Sunday, April 17, 2016

Bless ‘Em All

The answer was right there in the lyrics of an old song and I never saw it until now.

The origins of “Bless ‘Em All” are a little sketchy, but the song is probably most associated with World War II. Or at least it is to my way of thinking.

For those of you who may know not this little ditty, it goes something like this:

Bless 'em all, Bless 'em all.
The long and the short and the tall,
Bless all those Sergeants and WO1's,
Bless all those Corporals and their blinkin'sons…

My dad, a WWII veteran, knew this song and he told me the rank-and-file soldiers often substituted another word for “bless.” Please feel free to use your imagination.

There’s also a play and film entitled The Long and the Short and The Tall that we watched when we were kids and we always laughed when one character told another “I can be a bigger bastard than you!”

The song had been out of my head for the longest time until I went to confession at the Church of Saint Agnes, which is close to my new office.

Saint Agnes was established in 1873 to serve the laborers who built nearby Grand Central Terminal, which is holy ground to me.

I’m flying to Chicago tomorrow for work and I don’t like getting on a plane without first receiving communion and confessing my sins.

I told the priest I’m still working on the anger and how I’m still furious with so many people from my past, even though they’ve been out of my life for decades. And the priest gave me some rather odd advice.

“You should ask God to bless them,” he said.

As Back to Their Billets They’ll Crawl

How’s that? Bless these mutts who did me dirty? This is a joke, right? Yeah, I’ll ask the Almighty to bless them, all right—with a pile of bricks.
“Ask God to bless them,” the priest said, “and you’ll feel better.”

It’s hard to believe, but I found that he was right.

Whenever I thought about someone who had pissed me off, I asked God to bless that person and the anger just dissipated.

It ain't easy being mad at people while you’re wishing them well. My hostile nature gets all confused.

Forgiveness is important, of course, but taking that extra step and asking for God’s blessing on those who caused you woe gives you the power to evict those malingering spirits.

“I want you to say one Our Father and the Hail Marys,” the priest said, “and I want you to say them for someone who is dying today.”

This was fabulous. Not only did he give me a way to reduce my rage, but he got me thinking of others as well.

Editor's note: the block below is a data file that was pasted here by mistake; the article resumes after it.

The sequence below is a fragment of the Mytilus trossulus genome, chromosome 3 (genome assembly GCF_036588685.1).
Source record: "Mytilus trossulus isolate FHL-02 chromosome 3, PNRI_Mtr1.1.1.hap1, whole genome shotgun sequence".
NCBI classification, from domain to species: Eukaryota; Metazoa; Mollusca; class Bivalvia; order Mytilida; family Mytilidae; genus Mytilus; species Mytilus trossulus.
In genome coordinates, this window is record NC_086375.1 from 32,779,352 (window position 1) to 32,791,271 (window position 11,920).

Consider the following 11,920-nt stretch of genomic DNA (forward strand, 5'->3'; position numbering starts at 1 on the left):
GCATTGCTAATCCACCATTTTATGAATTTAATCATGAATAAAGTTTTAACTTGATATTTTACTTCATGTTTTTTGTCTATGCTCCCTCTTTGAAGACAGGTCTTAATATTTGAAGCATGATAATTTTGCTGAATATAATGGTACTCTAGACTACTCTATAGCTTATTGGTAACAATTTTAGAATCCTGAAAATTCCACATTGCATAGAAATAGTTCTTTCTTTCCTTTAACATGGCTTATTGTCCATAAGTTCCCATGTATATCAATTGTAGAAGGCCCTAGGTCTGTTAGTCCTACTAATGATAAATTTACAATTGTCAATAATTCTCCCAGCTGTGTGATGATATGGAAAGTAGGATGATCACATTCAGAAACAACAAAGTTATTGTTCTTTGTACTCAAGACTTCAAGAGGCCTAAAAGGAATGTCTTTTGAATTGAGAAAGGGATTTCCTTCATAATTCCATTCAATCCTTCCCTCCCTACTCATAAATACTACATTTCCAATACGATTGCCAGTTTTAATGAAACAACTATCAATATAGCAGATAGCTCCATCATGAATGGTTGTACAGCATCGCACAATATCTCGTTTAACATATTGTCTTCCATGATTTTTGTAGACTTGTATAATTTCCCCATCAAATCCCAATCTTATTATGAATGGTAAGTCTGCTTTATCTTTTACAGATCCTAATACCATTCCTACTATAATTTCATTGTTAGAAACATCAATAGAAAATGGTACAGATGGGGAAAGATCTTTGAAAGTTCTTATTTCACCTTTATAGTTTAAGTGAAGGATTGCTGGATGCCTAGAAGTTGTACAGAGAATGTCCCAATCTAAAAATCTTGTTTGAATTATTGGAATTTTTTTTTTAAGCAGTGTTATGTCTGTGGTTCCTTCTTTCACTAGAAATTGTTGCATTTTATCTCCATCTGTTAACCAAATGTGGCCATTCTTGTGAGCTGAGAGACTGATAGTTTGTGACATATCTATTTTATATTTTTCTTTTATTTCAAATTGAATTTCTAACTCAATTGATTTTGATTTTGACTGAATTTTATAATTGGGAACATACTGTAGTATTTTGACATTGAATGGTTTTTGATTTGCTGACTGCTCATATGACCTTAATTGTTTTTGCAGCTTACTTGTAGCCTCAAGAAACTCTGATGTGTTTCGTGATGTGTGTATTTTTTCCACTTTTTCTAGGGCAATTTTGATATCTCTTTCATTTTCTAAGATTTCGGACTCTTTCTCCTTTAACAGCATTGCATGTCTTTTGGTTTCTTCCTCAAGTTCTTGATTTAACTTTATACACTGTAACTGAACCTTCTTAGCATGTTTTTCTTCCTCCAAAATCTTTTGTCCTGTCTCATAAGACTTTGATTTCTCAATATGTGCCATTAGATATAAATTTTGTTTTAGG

We’re all going to leave this world someday, so it’s important to pray for those who are going now because I’ll want the same kindness when it’s my turn.

There’ll be no promotions on this side of the ocean, but as long as I can, I’ll bless ‘em all.

8 comments:

Ron said...

Rob, I love how you correlate two different experiences and find a similar life lesson between them both.

"There’ll be no promotions on this side of the ocean, but as long as I can, I’ll bless ‘em all."

Brilliant!

And it's so true what you said about asking God to bless someone who we might be angry or at odds with and feeling a dissipation because it DOES work.

Have a great time in Chicago, buddy!

Rob K said...

Hey, Ron, what's up?

Yes, I'm trying to improve my outlook and get rid of this hostility. It's not going to be easy, but it's definitely worth the effort!

Thanks for the good wishes, buddy, and now I'm off to the Windy City!

Bijoux said...

Forgiveness might be the hardest human action. I have heard that there is healing when you pray for those who have done you wrong. But it sure ain't easy!

valerie said...

the thing about being mad at people and holding grudges, sometimes we're the one who is all in a huff about it and the other person is not even thinking about us. i guess that's why people say forgiveness is not for the other person, but for the person who feels they were wronged. i tried to hold a grudge against someone and i couldn't do it. it lasted two weeks, that's just not who i am. we don't have to be the friends we were, but if i saw that person on the street, i would have no problem saying hello. i sometimes hate i can't stay mad forever.

Rob K said...

@Bijox- oh how right you are! It sure ain't easy!

Rob K said...

@Valerie--I like your approach here. Unfortunately I have the Irish Alzheimer's: we forget everything but the grudges!

A Cuban In London said...

Forgiveness might be one of the toughest lessons I have had to learn in my life. But I guess that when one becomes a parent one must also remember that we are raising children for society in general. Great post.

Greetings from London.

Rob K said...

Oh, thank you so much, brother!